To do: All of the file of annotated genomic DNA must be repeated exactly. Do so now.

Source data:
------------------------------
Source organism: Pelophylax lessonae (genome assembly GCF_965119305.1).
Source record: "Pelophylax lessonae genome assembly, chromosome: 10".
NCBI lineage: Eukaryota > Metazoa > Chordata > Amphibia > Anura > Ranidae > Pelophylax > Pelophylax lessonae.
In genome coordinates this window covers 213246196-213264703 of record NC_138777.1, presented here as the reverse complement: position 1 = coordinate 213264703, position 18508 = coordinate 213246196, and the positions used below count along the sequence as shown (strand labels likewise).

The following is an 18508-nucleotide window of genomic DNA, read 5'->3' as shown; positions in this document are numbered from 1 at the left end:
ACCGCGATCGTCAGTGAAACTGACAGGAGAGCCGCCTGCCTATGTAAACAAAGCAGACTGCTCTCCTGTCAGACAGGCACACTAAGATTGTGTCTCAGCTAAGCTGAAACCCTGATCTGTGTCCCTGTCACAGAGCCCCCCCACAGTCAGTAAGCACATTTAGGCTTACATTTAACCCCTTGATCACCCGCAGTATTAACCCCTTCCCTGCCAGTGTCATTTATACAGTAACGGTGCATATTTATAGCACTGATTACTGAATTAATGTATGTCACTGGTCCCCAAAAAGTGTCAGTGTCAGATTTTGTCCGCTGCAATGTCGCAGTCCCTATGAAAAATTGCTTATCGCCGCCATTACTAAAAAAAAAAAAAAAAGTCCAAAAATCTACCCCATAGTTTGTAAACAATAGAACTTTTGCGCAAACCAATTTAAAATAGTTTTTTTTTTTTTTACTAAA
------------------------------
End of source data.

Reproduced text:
Source organism: Pelophylax lessonae (genome assembly GCF_965119305.1).
Source record: "Pelophylax lessonae genome assembly, chromosome: 10".
NCBI lineage: Eukaryota > Metazoa > Chordata > Amphibia > Anura > Ranidae > Pelophylax > Pelophylax lessonae.
In genome coordinates this window covers 213246196-213264703 of record NC_138777.1, presented here as the reverse complement: position 1 = coordinate 213264703, position 18508 = coordinate 213246196, and the positions used below count along the sequence as shown (strand labels likewise).

The following is an 18508-nucleotide window of genomic DNA, read 5'->3' as shown; positions in this document are numbered from 1 at the left end:
ACCGCGATCGTCAGTGAAACTGACAGGAGAGCCGCCTGCCTATGTAAACAAAGCAGACTGCTCTCCTGTCAGACAGGCACACTAAGATTGTGTCTCAGCTAAGCTGAAACCCTGATCTGTGTCCCTGTCACAGAGCCCCCCCACAGTCAGTAAGCACATTTAGGCTTACATTTAACCCCTTGATCACCCGCAGTATTAACCCCTTCCCTGCCAGTGTCATTTATACAGTAACGGTGCATATTTATAGCACTGATTACTGAATTAATGTATGTCACTGGTCCCCAAAAAGTGTCAGTGTCAGATTTTGTCCGCTGCAATGTCGCAGTCCCTATGAAAAATTGCTTATCGCCGCCATTACTAAAAAAAAAAAAAAAAGTCCAAAAATCTACCCCATAGTTTGTAAACAATAGAACTTTTGCGCAAACCAATTTAAAATAGTTTTTTTTTTTTTTACTAAA